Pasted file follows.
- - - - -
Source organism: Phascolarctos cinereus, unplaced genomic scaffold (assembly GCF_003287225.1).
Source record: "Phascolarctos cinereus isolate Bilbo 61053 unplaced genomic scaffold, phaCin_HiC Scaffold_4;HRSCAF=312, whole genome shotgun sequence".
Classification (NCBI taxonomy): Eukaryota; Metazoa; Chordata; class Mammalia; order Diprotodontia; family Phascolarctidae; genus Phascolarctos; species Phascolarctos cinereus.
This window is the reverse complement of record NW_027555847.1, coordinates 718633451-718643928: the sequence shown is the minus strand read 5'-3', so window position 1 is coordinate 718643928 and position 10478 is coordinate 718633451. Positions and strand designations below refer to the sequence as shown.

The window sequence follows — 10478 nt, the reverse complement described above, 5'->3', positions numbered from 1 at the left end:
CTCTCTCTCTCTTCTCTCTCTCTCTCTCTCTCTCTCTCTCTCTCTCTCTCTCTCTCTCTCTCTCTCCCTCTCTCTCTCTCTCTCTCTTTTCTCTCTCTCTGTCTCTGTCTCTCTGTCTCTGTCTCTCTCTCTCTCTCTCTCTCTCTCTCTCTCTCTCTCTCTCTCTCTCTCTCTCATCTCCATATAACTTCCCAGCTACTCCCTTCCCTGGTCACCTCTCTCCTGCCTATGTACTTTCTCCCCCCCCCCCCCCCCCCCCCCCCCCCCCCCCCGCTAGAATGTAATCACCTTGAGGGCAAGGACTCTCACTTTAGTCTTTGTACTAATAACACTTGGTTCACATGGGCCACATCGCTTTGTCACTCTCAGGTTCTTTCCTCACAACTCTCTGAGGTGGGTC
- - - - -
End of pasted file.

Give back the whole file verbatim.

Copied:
Source organism: Phascolarctos cinereus, unplaced genomic scaffold (assembly GCF_003287225.1).
Source record: "Phascolarctos cinereus isolate Bilbo 61053 unplaced genomic scaffold, phaCin_HiC Scaffold_4;HRSCAF=312, whole genome shotgun sequence".
Classification (NCBI taxonomy): Eukaryota; Metazoa; Chordata; class Mammalia; order Diprotodontia; family Phascolarctidae; genus Phascolarctos; species Phascolarctos cinereus.
This window is the reverse complement of record NW_027555847.1, coordinates 718633451-718643928: the sequence shown is the minus strand read 5'-3', so window position 1 is coordinate 718643928 and position 10478 is coordinate 718633451. Positions and strand designations below refer to the sequence as shown.

The window sequence follows — 10478 nt, the reverse complement described above, 5'->3', positions numbered from 1 at the left end:
CTCTCTCTCTCTTCTCTCTCTCTCTCTCTCTCTCTCTCTCTCTCTCTCTCTCTCTCTCTCTCTCTCCCTCTCTCTCTCTCTCTCTCTTTTCTCTCTCTCTGTCTCTGTCTCTCTGTCTCTGTCTCTCTCTCTCTCTCTCTCTCTCTCTCTCTCTCTCTCTCTCTCTCTCTCTCTCATCTCCATATAACTTCCCAGCTACTCCCTTCCCTGGTCACCTCTCTCCTGCCTATGTACTTTCTCCCCCCCCCCCCCCCCCCCCCCCCCCCCCCCCCGCTAGAATGTAATCACCTTGAGGGCAAGGACTCTCACTTTAGTCTTTGTACTAATAACACTTGGTTCACATGGGCCACATCGCTTTGTCACTCTCAGGTTCTTTCCTCACAACTCTCTGAGGTGGGTC